The federal tax credit program provides either a 20% historic tax credit or a 10% non-historic income tax credit, based on the qualified rehabilitation expenditures and dependent upon the type of building as described below. For both tax credit amounts, the buildings must be used for income-producing purposes and the rehabilitation must be “substantial"
Historic Preservation Credit:
20% one-time credit on rehab costs
Certified historic structure or contributing in historic district
Income producing property only
Must follow Secretary of the Interior Rehab Standards
State Historic Preservation Office approval
Detailed three-part application process
Older Building Credit:
10% one-time credit on rehab costs
Building placed in service before 1936
Commercial or industrial only
NOT eligible for Historic Preservation Tax Credits
Exterior/ interior wall retention requirements
Federal Low Income Housing Tax Credit
Federal housing tax credits are awarded to developers of qualified projects. Developers then sell these credits to investors to raise capital (or equity) for their projects, which reduces the debt that the developer would otherwise have to borrow. Because the debt is lower, a tax credit property can in turn offer lower, more affordable rents. Provided the property maintains compliance with the program requirements, investors receive a dollar-for-dollar credit against their Federal tax liability each year over a period of 10 years. The amount of the annual credit is based on the amount invested in the affordable housing.
Annual credit for 10 years
New construction or substantial rehab
Can be combined with other federal programs and tax exempt bond financing
20% of units must be occupied by tenants with incomes below 50% area MFI OR 40% of units must be occupied by tenants with incomes below 60% area MFI
Small Business Administration (SBA) Guarantee Loan Programs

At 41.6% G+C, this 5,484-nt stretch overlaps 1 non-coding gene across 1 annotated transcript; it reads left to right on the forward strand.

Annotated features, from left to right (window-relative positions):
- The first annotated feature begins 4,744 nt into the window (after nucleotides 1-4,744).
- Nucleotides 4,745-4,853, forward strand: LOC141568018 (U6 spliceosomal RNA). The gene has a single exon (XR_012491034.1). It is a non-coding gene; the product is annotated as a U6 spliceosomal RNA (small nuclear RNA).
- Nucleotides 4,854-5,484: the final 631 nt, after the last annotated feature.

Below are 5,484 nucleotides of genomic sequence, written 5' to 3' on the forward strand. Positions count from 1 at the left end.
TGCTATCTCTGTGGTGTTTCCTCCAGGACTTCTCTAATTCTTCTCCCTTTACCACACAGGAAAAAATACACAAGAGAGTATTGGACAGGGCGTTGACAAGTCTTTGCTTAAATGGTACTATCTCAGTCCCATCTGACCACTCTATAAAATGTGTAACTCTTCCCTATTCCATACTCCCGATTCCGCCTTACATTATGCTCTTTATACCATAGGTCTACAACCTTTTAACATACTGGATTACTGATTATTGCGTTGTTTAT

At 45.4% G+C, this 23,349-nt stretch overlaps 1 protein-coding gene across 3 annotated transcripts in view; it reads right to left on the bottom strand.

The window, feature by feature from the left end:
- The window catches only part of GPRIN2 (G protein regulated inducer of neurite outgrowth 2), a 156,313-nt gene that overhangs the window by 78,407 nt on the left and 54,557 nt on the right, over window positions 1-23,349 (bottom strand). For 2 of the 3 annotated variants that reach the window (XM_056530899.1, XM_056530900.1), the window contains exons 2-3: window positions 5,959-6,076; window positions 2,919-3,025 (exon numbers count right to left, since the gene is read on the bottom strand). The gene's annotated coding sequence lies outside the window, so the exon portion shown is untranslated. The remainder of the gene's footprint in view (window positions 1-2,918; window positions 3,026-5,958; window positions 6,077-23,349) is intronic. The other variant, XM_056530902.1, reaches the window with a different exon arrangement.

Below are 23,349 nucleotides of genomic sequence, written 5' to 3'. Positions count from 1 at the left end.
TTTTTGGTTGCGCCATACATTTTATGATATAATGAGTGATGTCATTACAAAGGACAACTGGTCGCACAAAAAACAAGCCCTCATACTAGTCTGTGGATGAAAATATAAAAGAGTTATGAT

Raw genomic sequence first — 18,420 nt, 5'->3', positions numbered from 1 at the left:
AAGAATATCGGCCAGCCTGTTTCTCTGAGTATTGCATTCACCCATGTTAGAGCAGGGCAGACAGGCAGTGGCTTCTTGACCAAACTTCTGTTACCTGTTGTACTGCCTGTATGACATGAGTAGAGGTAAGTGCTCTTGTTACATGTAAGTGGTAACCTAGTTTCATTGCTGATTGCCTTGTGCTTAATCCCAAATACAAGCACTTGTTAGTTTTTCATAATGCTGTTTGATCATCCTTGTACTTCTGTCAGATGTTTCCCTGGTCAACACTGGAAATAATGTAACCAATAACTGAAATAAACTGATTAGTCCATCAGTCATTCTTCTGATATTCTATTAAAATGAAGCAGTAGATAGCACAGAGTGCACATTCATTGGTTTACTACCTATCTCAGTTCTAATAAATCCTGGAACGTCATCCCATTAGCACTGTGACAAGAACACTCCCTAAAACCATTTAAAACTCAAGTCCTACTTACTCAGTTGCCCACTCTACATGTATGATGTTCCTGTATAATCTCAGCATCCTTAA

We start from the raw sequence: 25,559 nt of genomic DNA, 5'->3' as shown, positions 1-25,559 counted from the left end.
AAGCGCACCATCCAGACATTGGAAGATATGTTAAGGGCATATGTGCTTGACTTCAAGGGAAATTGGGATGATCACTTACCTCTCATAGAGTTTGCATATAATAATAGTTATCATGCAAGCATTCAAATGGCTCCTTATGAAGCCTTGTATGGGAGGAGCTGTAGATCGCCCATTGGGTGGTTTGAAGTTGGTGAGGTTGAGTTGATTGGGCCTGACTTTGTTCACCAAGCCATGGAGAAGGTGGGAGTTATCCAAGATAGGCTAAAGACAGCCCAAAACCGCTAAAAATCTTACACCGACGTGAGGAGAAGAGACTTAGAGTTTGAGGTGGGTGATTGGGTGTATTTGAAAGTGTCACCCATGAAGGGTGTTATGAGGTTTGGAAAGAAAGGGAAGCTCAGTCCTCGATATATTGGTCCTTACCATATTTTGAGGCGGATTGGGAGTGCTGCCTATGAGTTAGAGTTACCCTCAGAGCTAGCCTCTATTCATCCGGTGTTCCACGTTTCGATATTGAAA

The Federal Government expands the amount of bank loans for business working capital and fixed asset financing through two main programs offered through lending institutions.
SBA 7(a) Loan Program:
The SBA provides loan guarantees to approved banks and some other approved lenders. In the event of default by the small business, the SBA is willing to reimburse up to 85% of the loss that the lender would otherwise sustain. Consequently, lenders may be willing to accept a greater credit risk and grant more favorable terms than they might otherwise. SBA also has a revolving line of credit loan guaranty program but very few banks are willing to participate. SBCs that are poor credit risks or fail to clearly articulate their ability to repay the loan will probably be rejected.
Federal government guarantees up to 85% of loan
Working capital, real estate
Bank and SBA underwrite the deal
Loan amounts up to $2 million
SBA 504 Loan Program:
The CDC/504 loan program is a long-term financing tool, designed to encourage economic development within a community. The 504 Program accomplishes this by providing small businesses with long-term, fixed-rate financing to acquire major fixed assets for expansion or modernization.
A Certified Development Company (CDC) is a private, nonprofit corporation which is set up to contribute to economic development within its community. CDCs work with SBA and private sector lenders to provide financing to small businesses, which accomplishes the goal of community economic development. Typically, a CDC/504 project includes:
A loan secured from a private sector lender with a senior lien covering up to 50 percent of the project cost.
A loan secured from a CDC (backed by a 100 percent SBA-guaranteed debenture) with a junior lien covering up to 40 percent of the project cost.
A contribution from the borrower of at least 10 percent of the project cost (equity).
This type of setup means that 100% of the project cost is covered either by contribution of equity by the borrower, or the senior or junior lien.